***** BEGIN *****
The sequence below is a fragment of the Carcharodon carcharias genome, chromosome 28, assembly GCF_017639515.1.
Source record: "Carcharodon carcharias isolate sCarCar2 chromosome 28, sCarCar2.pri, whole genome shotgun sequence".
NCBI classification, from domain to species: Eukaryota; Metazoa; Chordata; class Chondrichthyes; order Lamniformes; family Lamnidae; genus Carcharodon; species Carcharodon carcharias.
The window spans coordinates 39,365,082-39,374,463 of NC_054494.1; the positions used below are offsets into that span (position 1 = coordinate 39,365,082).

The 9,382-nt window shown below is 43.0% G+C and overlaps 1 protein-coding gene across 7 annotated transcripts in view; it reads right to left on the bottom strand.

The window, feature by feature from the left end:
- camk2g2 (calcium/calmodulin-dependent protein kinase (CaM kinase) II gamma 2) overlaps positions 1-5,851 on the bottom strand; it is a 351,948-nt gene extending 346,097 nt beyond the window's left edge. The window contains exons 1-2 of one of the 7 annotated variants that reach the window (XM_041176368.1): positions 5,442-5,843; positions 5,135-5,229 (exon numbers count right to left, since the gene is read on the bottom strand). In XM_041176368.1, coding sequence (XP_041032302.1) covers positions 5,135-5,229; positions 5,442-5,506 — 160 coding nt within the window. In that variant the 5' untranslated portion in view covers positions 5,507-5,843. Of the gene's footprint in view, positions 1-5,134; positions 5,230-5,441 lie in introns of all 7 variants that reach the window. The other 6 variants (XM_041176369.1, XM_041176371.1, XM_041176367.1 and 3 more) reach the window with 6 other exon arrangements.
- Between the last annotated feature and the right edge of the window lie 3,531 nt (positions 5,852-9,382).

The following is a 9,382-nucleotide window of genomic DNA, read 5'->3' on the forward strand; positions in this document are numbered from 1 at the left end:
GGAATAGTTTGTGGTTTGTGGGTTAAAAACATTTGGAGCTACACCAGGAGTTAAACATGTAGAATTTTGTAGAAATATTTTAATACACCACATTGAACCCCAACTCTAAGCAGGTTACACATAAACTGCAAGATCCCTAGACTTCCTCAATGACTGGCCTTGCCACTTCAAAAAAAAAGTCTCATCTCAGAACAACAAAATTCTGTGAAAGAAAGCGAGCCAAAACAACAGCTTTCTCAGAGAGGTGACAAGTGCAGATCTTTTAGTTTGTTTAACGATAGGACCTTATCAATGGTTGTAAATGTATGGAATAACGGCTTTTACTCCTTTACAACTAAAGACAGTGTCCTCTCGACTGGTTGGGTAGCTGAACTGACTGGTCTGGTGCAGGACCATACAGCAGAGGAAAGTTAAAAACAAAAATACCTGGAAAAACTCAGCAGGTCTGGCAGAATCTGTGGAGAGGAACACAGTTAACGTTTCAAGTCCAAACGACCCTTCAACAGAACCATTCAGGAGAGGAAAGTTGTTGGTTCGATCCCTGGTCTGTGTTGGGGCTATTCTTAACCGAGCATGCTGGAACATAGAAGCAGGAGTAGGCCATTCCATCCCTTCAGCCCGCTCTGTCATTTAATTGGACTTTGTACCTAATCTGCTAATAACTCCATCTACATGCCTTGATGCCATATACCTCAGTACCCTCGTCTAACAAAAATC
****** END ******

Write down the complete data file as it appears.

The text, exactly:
The sequence below is a fragment of the Carcharodon carcharias genome, chromosome 28, assembly GCF_017639515.1.
Source record: "Carcharodon carcharias isolate sCarCar2 chromosome 28, sCarCar2.pri, whole genome shotgun sequence".
NCBI classification, from domain to species: Eukaryota; Metazoa; Chordata; class Chondrichthyes; order Lamniformes; family Lamnidae; genus Carcharodon; species Carcharodon carcharias.
The window spans coordinates 39,365,082-39,374,463 of NC_054494.1; the positions used below are offsets into that span (position 1 = coordinate 39,365,082).

The 9,382-nt window shown below is 43.0% G+C and overlaps 1 protein-coding gene across 7 annotated transcripts in view; it reads right to left on the bottom strand.

The window, feature by feature from the left end:
- camk2g2 (calcium/calmodulin-dependent protein kinase (CaM kinase) II gamma 2) overlaps positions 1-5,851 on the bottom strand; it is a 351,948-nt gene extending 346,097 nt beyond the window's left edge. The window contains exons 1-2 of one of the 7 annotated variants that reach the window (XM_041176368.1): positions 5,442-5,843; positions 5,135-5,229 (exon numbers count right to left, since the gene is read on the bottom strand). In XM_041176368.1, coding sequence (XP_041032302.1) covers positions 5,135-5,229; positions 5,442-5,506 — 160 coding nt within the window. In that variant the 5' untranslated portion in view covers positions 5,507-5,843. Of the gene's footprint in view, positions 1-5,134; positions 5,230-5,441 lie in introns of all 7 variants that reach the window. The other 6 variants (XM_041176369.1, XM_041176371.1, XM_041176367.1 and 3 more) reach the window with 6 other exon arrangements.
- Between the last annotated feature and the right edge of the window lie 3,531 nt (positions 5,852-9,382).

The following is a 9,382-nucleotide window of genomic DNA, read 5'->3' on the forward strand; positions in this document are numbered from 1 at the left end:
GGAATAGTTTGTGGTTTGTGGGTTAAAAACATTTGGAGCTACACCAGGAGTTAAACATGTAGAATTTTGTAGAAATATTTTAATACACCACATTGAACCCCAACTCTAAGCAGGTTACACATAAACTGCAAGATCCCTAGACTTCCTCAATGACTGGCCTTGCCACTTCAAAAAAAAAGTCTCATCTCAGAACAACAAAATTCTGTGAAAGAAAGCGAGCCAAAACAACAGCTTTCTCAGAGAGGTGACAAGTGCAGATCTTTTAGTTTGTTTAACGATAGGACCTTATCAATGGTTGTAAATGTATGGAATAACGGCTTTTACTCCTTTACAACTAAAGACAGTGTCCTCTCGACTGGTTGGGTAGCTGAACTGACTGGTCTGGTGCAGGACCATACAGCAGAGGAAAGTTAAAAACAAAAATACCTGGAAAAACTCAGCAGGTCTGGCAGAATCTGTGGAGAGGAACACAGTTAACGTTTCAAGTCCAAACGACCCTTCAACAGAACCATTCAGGAGAGGAAAGTTGTTGGTTCGATCCCTGGTCTGTGTTGGGGCTATTCTTAACCGAGCATGCTGGAACATAGAAGCAGGAGTAGGCCATTCCATCCCTTCAGCCCGCTCTGTCATTTAATTGGACTTTGTACCTAATCTGCTAATAACTCCATCTACATGCCTTGATGCCATATACCTCAGTACCCTCGTCTAACAAAAATC